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Old 3rd February 2009, 08:30 PM   #1
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Default Design feasibility

I've been looking at the TB drivers recently and decided I want to try to build speakers. However, space is an issue so I am looking at smaller footprint bookshelf sizes or micro sizes. I am looking at 3 inch full range drivers. I was wondering if I could build a cabinet with a full range pointing out the front near the top, then a woofer on the bottom facing down. The speakers would be raised on feet about 1 inch off the hardwood table. Would i be able to do a speaker / subwoofer hybrid combo? Would I have to cut a hole in the back for better venting since the cabinet is probably pretty small?

Also, how does plexiglass work for speaker building?

thanks
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Old 3rd February 2009, 09:04 PM   #2
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I did some more research, I found a 3" full range speaker and a 5.25" woofer with the same volume requirements according to my research. what do you guys think?

They both require 0.16cu ft. do I have to double up the volume or can I keep it at 0.16. that is exactly the size i want to build
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Old 6th February 2009, 10:45 AM   #3
gooki is offline gooki  New Zealand
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Double the volume, and split the box into two (equal) chambers.

In general the idea seems to be worth a shot.
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Old 6th February 2009, 10:57 AM   #4
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Another option (that would still require doubling the cabinet volume but you don't have to split it in two) is to buy 2 of the 3" full ranges for each speaker and use a filter coil on one of them so it only assists in the bass region.
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Old 6th February 2009, 02:33 PM   #5
HK26147 is offline HK26147  United States
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Quote:
Also, how does plexiglass work for speaker building?
It splits and cracks very easily. It doesn't handle stress well. Simliar to glass in many aspects, but not as delicate. It has to be cut with fine blades at the right speed or it melts as it cuts. It helps to use masking tape at the cut line and pre-score with a utility knife blade.
It also scratchs easily.
Being a "pure" material vs wood products ( mix of fibers and glue ), acoustically they are very different.
I wouldn't use it unless it was for a "demo" visualization sort of thing.
( my opinion )
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Old 6th February 2009, 02:43 PM   #6
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It's actually very easy to clear up cut lines and remove scratches in perspex (plexiglass), just heat it gently with a hot air gun and cut lines clears up and scratches disappear completely.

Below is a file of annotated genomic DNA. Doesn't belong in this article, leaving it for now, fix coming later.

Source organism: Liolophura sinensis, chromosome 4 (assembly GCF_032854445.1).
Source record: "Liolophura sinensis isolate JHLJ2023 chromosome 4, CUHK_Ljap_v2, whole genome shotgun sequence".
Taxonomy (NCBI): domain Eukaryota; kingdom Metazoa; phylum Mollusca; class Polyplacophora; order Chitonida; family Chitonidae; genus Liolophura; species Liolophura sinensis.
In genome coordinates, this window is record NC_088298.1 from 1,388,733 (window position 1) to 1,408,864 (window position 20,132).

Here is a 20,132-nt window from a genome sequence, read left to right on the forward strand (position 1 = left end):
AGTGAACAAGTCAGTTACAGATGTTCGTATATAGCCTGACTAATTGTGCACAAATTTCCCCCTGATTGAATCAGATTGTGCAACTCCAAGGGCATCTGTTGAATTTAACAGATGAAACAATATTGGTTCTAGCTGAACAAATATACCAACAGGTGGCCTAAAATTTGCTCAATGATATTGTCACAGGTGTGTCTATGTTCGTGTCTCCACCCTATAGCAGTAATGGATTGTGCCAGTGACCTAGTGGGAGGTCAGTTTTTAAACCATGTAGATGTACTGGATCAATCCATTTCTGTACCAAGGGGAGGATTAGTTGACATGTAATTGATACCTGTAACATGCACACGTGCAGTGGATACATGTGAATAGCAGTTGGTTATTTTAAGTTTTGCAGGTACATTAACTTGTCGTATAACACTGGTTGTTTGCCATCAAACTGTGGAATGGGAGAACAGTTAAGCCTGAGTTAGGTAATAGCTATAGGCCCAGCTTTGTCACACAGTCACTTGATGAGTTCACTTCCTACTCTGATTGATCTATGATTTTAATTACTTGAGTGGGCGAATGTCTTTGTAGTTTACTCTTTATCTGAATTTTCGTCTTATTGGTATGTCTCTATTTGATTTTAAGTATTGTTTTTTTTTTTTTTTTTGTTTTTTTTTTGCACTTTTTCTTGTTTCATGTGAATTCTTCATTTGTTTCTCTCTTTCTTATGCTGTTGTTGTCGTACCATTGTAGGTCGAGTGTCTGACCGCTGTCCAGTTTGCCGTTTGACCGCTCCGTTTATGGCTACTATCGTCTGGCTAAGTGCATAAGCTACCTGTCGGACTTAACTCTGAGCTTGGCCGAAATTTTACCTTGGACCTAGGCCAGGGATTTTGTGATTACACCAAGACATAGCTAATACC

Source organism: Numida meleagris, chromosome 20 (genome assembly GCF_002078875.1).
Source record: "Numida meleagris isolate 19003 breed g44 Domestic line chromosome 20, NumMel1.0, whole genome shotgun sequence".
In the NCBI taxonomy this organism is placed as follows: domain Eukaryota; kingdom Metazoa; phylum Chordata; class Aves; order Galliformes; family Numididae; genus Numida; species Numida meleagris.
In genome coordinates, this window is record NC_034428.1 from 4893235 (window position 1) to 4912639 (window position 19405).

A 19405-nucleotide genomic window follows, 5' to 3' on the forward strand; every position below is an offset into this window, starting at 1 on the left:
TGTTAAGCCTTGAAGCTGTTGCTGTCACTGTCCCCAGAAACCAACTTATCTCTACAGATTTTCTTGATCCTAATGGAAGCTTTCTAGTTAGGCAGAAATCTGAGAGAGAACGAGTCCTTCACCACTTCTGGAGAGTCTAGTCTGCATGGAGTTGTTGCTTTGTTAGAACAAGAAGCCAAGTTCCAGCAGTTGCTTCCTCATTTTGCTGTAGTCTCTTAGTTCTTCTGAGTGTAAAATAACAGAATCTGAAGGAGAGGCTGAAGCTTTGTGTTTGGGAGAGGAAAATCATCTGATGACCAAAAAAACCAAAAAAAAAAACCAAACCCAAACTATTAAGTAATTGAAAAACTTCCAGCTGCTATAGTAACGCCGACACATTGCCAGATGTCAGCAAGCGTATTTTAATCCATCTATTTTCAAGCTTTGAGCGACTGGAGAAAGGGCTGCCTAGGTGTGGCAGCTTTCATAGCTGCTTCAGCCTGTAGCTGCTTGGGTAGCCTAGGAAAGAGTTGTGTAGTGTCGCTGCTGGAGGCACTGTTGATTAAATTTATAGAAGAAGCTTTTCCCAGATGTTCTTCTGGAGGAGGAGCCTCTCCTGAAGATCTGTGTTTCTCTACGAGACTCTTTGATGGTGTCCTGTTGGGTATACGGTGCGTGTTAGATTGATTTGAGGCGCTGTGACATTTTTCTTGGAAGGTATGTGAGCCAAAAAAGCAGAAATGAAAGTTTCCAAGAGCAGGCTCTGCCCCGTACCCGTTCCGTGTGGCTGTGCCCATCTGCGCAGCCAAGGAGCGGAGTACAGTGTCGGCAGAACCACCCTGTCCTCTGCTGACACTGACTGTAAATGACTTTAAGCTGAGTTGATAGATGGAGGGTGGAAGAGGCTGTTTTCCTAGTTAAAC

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Old 6th February 2009, 02:47 PM   #7
HK26147 is offline HK26147  United States
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I have also used jewelers rouge, and buffing compounds.
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Old 6th February 2009, 02:51 PM   #8
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Quote:
Originally posted by HK26147
I have also used jewelers rouge, and buffing compounds.
Too much hassle. Just heat it for 3-5 seconds with a hot air gun, and any scratch will disappear completely. It will look like it had never been scratched.
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Old 6th February 2009, 03:18 PM   #9
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Quote:
Originally posted by Saturnus
It's actually very easy to clear up cut lines and remove scratches in perspex (plexiglass), just heat it gently with a hot air gun and cut lines clears up and scratches disappear completely.
That's pretty interesting. An easy fix for what has excluded plexiglass from my material list until now ... thanks!
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Old 6th February 2009, 03:36 PM   #10
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Quote:
Originally posted by kristleifur


That's pretty interesting. An easy fix for what has excluded plexiglass from my material list until now ... thanks!
The trick works on CDs too (not recordables or DVDs, only regular music CDs or CD ROMs) but because the information is in the polycarbonate you're actually melting one side of it while trying not to meat the other side so you have to be very very careful about the amount of heat, and you should press it firmly against a completely flat metal surface like a frying pan when you do it. Test it on a CD you can't read because it's too scratched or one that you don't intend to keep anyways to get a handle on how much heat it needs. Naturally it doesn't work on deep scratches on CDs as that would require so much heat that information recorded in the polycarbonate would disappear as well.
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